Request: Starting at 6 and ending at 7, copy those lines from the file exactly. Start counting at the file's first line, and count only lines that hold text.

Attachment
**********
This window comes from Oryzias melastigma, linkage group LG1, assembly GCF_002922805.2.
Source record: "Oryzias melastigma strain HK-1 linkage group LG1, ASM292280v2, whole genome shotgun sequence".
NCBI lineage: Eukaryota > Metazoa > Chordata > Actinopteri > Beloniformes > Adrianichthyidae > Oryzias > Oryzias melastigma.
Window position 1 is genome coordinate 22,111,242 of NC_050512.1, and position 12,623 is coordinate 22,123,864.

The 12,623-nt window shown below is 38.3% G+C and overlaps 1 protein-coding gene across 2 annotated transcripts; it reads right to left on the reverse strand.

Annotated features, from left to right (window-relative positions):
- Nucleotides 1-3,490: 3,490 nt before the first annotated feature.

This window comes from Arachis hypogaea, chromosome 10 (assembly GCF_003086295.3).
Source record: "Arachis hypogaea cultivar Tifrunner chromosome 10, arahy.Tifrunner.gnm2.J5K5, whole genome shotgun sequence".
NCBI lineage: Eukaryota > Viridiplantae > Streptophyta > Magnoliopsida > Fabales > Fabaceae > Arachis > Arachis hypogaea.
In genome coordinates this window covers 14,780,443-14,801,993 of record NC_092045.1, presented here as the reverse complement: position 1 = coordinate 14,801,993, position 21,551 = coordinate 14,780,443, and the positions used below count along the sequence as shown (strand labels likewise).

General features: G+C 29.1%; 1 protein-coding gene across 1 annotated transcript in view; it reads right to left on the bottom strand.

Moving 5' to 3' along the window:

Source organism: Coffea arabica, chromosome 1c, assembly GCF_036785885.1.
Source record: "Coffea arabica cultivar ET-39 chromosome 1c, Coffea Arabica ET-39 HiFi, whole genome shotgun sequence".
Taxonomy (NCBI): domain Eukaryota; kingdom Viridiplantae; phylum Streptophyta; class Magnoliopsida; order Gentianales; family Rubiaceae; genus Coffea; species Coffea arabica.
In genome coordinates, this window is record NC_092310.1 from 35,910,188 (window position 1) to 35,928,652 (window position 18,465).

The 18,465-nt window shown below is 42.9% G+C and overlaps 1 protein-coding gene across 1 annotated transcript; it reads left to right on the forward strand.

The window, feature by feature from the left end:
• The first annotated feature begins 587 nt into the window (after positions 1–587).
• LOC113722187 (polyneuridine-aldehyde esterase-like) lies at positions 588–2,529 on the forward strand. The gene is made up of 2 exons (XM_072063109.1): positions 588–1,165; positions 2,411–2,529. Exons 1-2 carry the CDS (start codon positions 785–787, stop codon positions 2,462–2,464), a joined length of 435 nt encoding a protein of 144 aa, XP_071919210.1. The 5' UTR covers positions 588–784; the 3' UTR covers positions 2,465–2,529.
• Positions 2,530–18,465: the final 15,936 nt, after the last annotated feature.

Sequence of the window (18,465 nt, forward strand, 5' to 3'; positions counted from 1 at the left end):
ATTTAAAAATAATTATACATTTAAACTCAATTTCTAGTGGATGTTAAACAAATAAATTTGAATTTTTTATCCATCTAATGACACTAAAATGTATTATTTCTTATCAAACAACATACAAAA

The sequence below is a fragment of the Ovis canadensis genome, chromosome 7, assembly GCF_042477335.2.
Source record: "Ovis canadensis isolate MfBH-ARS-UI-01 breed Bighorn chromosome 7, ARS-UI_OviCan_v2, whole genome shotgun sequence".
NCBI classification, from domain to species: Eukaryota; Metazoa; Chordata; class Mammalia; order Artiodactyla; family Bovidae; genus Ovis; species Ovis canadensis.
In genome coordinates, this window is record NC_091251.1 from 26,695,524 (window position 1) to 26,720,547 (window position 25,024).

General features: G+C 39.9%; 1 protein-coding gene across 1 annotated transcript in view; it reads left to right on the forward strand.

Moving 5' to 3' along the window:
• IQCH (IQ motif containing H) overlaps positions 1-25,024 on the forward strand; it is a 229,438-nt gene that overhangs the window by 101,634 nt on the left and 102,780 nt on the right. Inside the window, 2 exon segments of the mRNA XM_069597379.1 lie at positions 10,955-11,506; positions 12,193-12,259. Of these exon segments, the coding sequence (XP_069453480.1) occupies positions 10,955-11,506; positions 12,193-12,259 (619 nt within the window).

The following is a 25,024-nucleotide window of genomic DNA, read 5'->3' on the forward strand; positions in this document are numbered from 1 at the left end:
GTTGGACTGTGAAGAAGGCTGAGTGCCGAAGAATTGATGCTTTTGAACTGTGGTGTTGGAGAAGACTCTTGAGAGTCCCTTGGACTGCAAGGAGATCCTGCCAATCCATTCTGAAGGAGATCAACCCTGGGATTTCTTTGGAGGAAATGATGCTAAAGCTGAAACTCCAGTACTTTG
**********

Annotated features, from left to right (window-relative positions):
- Nucleotides 1-3,490: 3,490 nt before the first annotated feature.